US, WASHINGTON (ORDO NEWS) — Craig Barrows from Southern California has been in photography for ten years. A substantial part of his portfolio consists of macro photographs of flowers illuminated by ultraviolet light.
Under the cold rays of an ultraviolet lamp, gerberas, sunflowers, stockroses and lanthanums shine with the most unexpected colors. This is due to the fact that chemical compounds in plant cells absorb and re-emit light rays. This process is called fluorescence.
For such a shooting, complete darkness is needed. Craig takes photographs in a home studio that the sun does not penetrate.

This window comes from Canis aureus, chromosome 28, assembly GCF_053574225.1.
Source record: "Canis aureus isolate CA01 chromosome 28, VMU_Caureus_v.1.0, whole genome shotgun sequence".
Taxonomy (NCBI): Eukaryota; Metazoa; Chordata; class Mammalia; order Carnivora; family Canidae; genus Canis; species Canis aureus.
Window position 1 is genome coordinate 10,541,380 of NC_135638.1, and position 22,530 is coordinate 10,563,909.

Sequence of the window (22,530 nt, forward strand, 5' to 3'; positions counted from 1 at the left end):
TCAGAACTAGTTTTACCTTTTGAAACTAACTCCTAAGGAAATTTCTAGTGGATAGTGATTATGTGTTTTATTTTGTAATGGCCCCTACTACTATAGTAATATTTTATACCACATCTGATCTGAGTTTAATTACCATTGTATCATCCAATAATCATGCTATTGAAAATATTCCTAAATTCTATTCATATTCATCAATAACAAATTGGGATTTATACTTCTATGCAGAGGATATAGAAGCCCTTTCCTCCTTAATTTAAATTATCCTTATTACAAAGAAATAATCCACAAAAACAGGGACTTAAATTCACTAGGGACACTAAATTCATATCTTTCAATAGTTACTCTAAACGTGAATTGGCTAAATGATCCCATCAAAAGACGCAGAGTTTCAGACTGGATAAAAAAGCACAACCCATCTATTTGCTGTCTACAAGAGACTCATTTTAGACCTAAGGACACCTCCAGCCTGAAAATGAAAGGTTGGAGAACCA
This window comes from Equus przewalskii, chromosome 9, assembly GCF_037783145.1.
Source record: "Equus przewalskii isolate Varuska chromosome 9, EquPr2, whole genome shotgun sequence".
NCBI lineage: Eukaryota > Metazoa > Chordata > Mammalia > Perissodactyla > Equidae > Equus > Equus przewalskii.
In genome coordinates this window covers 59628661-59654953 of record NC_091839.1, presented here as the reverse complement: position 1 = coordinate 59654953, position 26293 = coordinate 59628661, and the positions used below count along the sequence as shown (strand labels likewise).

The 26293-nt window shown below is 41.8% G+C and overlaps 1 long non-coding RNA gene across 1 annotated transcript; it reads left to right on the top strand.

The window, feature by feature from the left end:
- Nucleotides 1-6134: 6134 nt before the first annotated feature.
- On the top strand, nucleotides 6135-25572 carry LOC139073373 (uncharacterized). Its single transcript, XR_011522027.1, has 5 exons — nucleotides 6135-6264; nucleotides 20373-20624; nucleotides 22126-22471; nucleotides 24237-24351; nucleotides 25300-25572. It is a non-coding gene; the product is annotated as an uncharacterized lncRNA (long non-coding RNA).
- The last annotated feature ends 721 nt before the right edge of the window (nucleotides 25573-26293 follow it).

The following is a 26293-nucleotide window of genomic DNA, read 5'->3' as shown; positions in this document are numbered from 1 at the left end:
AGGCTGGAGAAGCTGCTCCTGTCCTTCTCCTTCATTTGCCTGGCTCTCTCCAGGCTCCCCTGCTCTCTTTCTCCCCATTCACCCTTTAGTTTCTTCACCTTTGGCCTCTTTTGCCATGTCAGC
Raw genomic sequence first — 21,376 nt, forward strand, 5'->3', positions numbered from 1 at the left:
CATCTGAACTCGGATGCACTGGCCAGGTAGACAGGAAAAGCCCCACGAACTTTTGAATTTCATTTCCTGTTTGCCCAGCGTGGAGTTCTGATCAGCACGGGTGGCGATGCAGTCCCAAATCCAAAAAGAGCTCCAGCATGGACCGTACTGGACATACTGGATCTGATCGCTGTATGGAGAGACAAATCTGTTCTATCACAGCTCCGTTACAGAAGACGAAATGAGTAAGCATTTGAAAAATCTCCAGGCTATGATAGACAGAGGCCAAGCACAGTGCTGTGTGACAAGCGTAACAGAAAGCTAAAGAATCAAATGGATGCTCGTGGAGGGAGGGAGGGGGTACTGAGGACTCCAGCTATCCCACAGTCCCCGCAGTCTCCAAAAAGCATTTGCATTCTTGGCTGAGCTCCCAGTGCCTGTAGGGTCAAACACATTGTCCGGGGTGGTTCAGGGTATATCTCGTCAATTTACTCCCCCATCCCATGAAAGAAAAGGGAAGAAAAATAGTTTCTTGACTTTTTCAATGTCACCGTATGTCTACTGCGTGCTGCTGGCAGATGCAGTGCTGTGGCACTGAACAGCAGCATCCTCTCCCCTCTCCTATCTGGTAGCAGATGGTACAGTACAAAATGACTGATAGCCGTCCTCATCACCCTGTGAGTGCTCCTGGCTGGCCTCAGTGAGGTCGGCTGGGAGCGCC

Bright stars on purple and blue petals are pollen or microscopic dirt particles. As Burroughs told the Huffington Post author, such traces are often found on purchased flowers. When Craig was convinced of this, he began to grow them himself.
Shining inflorescences remind of fireflies or the bait of anglerfish, however, these animals do not actually fluoresce. Their abilities are called bioluminescence.
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